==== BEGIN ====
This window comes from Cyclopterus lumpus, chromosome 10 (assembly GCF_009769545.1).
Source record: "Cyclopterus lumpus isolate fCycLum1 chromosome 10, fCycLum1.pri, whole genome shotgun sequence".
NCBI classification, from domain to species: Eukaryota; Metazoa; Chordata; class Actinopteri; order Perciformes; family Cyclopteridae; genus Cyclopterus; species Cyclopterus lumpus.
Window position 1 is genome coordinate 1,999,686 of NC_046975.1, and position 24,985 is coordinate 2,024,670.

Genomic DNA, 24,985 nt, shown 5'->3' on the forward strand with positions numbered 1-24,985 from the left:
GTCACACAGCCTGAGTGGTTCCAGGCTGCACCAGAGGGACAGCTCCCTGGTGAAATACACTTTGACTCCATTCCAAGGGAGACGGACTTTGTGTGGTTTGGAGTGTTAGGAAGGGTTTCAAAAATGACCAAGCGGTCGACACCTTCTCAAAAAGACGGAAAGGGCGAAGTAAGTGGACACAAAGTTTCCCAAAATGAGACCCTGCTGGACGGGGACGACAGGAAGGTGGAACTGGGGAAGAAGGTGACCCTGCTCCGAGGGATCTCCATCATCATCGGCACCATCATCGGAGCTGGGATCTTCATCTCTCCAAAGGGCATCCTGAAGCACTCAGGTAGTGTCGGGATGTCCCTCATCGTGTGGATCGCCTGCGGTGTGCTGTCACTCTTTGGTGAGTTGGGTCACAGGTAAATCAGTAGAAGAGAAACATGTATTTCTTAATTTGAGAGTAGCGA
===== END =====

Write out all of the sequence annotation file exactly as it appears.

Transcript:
This window comes from Cyclopterus lumpus, chromosome 10 (assembly GCF_009769545.1).
Source record: "Cyclopterus lumpus isolate fCycLum1 chromosome 10, fCycLum1.pri, whole genome shotgun sequence".
NCBI classification, from domain to species: Eukaryota; Metazoa; Chordata; class Actinopteri; order Perciformes; family Cyclopteridae; genus Cyclopterus; species Cyclopterus lumpus.
Window position 1 is genome coordinate 1,999,686 of NC_046975.1, and position 24,985 is coordinate 2,024,670.

Genomic DNA, 24,985 nt, shown 5'->3' on the forward strand with positions numbered 1-24,985 from the left:
GTCACACAGCCTGAGTGGTTCCAGGCTGCACCAGAGGGACAGCTCCCTGGTGAAATACACTTTGACTCCATTCCAAGGGAGACGGACTTTGTGTGGTTTGGAGTGTTAGGAAGGGTTTCAAAAATGACCAAGCGGTCGACACCTTCTCAAAAAGACGGAAAGGGCGAAGTAAGTGGACACAAAGTTTCCCAAAATGAGACCCTGCTGGACGGGGACGACAGGAAGGTGGAACTGGGGAAGAAGGTGACCCTGCTCCGAGGGATCTCCATCATCATCGGCACCATCATCGGAGCTGGGATCTTCATCTCTCCAAAGGGCATCCTGAAGCACTCAGGTAGTGTCGGGATGTCCCTCATCGTGTGGATCGCCTGCGGTGTGCTGTCACTCTTTGGTGAGTTGGGTCACAGGTAAATCAGTAGAAGAGAAACATGTATTTCTTAATTTGAGAGTAGCGA